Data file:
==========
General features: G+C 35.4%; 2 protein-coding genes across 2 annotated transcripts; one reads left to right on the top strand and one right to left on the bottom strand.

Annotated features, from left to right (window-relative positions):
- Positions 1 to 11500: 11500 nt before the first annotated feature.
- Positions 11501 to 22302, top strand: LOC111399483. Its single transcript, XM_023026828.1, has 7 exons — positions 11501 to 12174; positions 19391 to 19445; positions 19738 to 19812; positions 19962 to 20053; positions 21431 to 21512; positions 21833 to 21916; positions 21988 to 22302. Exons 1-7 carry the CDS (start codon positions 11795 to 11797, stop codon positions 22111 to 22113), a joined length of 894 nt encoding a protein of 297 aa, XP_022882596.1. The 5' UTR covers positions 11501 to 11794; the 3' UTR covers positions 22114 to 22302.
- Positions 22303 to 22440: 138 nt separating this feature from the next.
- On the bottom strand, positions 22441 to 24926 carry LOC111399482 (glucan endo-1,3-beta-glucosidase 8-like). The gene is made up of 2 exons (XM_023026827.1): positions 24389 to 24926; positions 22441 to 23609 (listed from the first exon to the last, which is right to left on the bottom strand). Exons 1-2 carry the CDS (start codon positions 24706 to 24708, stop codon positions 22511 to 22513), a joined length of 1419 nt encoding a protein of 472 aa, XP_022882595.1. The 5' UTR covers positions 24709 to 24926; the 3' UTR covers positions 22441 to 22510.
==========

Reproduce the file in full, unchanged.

General features: G+C 35.4%; 2 protein-coding genes across 2 annotated transcripts; one reads left to right on the top strand and one right to left on the bottom strand.

Annotated features, from left to right (window-relative positions):
- Positions 1 to 11500: 11500 nt before the first annotated feature.
- Positions 11501 to 22302, top strand: LOC111399483. Its single transcript, XM_023026828.1, has 7 exons — positions 11501 to 12174; positions 19391 to 19445; positions 19738 to 19812; positions 19962 to 20053; positions 21431 to 21512; positions 21833 to 21916; positions 21988 to 22302. Exons 1-7 carry the CDS (start codon positions 11795 to 11797, stop codon positions 22111 to 22113), a joined length of 894 nt encoding a protein of 297 aa, XP_022882596.1. The 5' UTR covers positions 11501 to 11794; the 3' UTR covers positions 22114 to 22302.
- Positions 22303 to 22440: 138 nt separating this feature from the next.
- On the bottom strand, positions 22441 to 24926 carry LOC111399482 (glucan endo-1,3-beta-glucosidase 8-like). The gene is made up of 2 exons (XM_023026827.1): positions 24389 to 24926; positions 22441 to 23609 (listed from the first exon to the last, which is right to left on the bottom strand). Exons 1-2 carry the CDS (start codon positions 24706 to 24708, stop codon positions 22511 to 22513), a joined length of 1419 nt encoding a protein of 472 aa, XP_022882595.1. The 5' UTR covers positions 24709 to 24926; the 3' UTR covers positions 22441 to 22510.